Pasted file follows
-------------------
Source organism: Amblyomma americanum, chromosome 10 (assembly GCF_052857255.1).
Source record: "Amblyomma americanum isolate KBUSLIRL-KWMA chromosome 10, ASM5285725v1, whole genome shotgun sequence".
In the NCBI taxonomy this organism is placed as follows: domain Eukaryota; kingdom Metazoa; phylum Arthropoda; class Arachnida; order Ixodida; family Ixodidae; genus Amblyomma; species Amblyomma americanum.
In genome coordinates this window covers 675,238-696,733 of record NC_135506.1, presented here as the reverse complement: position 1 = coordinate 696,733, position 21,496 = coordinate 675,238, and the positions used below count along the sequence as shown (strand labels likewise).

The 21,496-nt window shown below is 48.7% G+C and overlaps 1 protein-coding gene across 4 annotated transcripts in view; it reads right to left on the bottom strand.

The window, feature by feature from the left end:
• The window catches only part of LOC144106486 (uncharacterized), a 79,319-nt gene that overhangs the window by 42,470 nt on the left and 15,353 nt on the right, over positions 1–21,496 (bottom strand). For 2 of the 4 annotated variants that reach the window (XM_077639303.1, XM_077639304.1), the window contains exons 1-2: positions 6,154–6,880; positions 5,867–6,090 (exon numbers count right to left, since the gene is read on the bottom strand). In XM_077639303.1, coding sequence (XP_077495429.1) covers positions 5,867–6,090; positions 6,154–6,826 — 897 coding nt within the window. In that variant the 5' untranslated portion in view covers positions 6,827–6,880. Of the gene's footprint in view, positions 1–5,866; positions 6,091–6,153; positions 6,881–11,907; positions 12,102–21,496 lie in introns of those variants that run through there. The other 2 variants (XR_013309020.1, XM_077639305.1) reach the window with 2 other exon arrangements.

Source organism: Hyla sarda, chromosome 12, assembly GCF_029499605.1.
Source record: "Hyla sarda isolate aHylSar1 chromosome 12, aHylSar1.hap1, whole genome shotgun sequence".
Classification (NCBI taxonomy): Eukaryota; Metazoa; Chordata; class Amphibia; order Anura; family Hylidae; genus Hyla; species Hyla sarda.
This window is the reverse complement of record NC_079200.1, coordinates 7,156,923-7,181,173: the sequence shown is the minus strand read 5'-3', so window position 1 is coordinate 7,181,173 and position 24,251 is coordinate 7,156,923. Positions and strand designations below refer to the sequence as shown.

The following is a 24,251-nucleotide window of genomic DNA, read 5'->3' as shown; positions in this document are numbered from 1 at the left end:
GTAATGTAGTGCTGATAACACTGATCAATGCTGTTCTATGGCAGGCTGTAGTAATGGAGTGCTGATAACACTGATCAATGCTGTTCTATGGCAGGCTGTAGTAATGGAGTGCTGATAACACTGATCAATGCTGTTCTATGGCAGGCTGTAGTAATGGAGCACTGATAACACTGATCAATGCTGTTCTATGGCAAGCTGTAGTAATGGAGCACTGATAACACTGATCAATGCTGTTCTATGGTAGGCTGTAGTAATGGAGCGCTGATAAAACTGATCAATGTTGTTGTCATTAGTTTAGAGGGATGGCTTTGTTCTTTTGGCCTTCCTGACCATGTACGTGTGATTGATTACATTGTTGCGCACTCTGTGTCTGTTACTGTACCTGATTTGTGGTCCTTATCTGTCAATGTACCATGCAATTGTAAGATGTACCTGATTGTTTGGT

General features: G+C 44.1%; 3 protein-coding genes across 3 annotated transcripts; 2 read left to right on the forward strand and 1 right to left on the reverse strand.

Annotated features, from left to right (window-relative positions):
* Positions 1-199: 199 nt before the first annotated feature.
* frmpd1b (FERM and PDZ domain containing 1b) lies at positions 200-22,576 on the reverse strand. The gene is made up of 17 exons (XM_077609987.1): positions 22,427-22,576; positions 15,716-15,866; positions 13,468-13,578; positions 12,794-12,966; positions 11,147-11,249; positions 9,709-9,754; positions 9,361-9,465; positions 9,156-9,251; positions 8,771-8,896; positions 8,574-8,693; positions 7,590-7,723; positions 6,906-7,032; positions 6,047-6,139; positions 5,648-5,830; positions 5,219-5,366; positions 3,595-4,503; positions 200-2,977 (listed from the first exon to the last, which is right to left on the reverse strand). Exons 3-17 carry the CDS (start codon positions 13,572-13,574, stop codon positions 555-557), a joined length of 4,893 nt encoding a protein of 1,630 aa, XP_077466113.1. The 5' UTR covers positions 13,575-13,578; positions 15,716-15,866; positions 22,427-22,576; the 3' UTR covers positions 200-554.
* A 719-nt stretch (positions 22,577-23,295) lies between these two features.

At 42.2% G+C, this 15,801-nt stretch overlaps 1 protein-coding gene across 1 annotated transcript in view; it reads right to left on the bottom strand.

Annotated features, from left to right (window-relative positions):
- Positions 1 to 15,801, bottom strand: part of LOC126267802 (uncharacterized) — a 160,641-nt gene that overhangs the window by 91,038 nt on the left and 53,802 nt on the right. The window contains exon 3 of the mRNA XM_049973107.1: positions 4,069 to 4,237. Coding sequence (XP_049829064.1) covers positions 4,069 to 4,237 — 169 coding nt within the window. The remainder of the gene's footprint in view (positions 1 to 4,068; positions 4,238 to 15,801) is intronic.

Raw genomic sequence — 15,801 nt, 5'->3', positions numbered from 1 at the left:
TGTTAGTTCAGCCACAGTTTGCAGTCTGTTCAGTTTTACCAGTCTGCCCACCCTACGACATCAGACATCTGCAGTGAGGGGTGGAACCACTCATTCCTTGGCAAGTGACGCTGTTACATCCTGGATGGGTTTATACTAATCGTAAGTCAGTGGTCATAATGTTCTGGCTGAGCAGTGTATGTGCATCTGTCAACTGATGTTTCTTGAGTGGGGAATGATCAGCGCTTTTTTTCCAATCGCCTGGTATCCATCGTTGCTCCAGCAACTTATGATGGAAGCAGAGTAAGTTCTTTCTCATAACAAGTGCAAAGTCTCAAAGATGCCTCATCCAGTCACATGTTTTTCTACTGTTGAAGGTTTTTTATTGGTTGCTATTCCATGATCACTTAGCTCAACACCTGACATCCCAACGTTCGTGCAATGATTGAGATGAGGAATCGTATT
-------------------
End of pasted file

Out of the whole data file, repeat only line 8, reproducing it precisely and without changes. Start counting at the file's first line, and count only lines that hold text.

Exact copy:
Source organism: Hyla sarda, chromosome 12, assembly GCF_029499605.1.